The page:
I was thinking, in light of the fact that all our data, including this blog, is being scrutinized by foreign (to me and most internet users) powers, that maybe one should try to replace Google Apps and Outlook.com, well Google Apps really. The problem is that Google Apps is pretty damn useful.
So what does one need? I have no money to spend, so it has to be free.
One needs a full featured SMTP server, a good web interface with simple design that also renders well on mobile in which you can search through (and find!) email and appointments. Some would argue that you need chat and video conferencing as well, and I guess one where neither Chinese nor US military is also on the call would be preferable, but I can live without it.
I cannot, however, live without civilized charset support. As in, working iso-8859-1 or something proper that can display the letters of honor and might, aka åäö. It would also not seem like a grown-up solution if it wasn’t trivial to add encryption and/or signing of e-mails.
You also need shared calendars and the option of reserving common resources. Not perhaps in the home, but the very first thing you do when you use shared calendars in a company is that you start booking things, such as conference rooms, portable projectors et c.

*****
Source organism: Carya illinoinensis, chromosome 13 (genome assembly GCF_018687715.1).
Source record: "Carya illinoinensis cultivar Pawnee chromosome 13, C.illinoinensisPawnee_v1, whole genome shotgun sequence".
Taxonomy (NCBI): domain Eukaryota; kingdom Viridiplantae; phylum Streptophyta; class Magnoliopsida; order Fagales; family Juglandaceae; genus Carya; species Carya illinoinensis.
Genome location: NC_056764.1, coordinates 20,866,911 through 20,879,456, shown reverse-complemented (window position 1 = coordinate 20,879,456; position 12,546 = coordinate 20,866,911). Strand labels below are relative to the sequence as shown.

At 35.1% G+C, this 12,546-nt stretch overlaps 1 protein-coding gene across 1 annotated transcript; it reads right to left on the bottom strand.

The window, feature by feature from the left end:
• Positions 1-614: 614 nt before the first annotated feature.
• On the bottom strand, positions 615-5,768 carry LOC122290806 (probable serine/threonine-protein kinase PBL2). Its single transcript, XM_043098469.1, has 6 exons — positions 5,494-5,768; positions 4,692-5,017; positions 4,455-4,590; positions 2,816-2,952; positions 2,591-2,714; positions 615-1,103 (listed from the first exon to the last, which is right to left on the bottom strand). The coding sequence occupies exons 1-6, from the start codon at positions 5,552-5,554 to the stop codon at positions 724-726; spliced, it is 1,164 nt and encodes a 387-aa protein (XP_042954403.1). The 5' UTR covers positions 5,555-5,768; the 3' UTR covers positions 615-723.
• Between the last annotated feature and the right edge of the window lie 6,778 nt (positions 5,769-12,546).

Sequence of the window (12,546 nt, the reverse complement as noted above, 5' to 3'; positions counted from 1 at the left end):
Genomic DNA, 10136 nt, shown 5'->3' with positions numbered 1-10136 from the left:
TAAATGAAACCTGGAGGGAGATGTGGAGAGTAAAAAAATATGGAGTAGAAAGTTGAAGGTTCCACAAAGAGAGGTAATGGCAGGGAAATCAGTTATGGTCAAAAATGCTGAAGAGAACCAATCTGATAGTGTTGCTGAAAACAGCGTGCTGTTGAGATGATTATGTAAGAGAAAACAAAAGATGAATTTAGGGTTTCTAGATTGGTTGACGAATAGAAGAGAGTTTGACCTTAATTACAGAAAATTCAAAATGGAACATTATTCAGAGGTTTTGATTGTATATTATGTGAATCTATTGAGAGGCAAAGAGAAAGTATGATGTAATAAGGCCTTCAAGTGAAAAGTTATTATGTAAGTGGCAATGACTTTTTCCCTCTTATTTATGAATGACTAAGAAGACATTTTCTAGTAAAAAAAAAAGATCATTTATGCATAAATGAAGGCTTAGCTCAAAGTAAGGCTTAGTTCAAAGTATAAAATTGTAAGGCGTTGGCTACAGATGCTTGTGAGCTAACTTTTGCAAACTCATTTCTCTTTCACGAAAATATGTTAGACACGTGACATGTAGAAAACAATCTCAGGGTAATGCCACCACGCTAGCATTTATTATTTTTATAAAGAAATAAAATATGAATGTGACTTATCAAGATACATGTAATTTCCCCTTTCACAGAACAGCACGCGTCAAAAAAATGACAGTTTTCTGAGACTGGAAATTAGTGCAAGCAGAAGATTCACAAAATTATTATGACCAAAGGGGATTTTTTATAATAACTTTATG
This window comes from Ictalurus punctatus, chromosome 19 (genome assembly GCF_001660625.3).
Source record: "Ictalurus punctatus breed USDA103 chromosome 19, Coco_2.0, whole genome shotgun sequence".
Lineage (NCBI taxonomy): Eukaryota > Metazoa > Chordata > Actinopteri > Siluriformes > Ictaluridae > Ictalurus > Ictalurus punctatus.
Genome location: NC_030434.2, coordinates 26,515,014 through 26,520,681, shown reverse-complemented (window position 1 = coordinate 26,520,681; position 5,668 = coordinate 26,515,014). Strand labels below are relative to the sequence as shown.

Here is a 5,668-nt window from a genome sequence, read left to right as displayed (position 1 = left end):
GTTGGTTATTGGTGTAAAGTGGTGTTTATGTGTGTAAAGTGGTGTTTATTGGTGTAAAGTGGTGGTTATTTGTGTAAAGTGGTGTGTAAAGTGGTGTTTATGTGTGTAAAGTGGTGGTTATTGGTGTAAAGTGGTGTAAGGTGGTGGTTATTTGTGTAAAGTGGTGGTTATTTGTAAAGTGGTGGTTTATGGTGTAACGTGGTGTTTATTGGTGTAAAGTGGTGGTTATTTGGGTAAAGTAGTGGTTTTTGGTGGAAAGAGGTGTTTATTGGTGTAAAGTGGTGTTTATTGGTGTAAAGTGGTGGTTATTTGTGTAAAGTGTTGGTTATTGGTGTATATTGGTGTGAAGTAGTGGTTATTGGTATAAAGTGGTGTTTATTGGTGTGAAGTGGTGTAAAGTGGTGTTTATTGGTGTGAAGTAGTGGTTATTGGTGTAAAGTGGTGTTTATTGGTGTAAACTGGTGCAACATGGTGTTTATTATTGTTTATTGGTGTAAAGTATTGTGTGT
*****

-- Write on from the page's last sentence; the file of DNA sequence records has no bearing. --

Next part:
The user catalog needs to be easily managed. You need folders/labels of some kind and filters to manage the flow of e-mail.
I also, probably, need a way to access my e-mail via IMAP.
So the question is, how much of this do I have to build? How much exists in Linux? Does it look decent or does it look Linuxy? By decent I mean Web 2.0-ish, as opposed to linuxy or Windowsy, such as outlook web access.
I’d like any suggestion. I am prepared to code, albeit in C#/mono, but I would love to use as much Linux OSS available as I probably suck at writing this kind of stuff compared to those who have already done so.
So far I have found the following:
But instead of an ISP tool a custom website? Perhaps solr or lucene indexing each user’s maildir. But what about a calendar?
Why not just install Citadel?
This requires testing.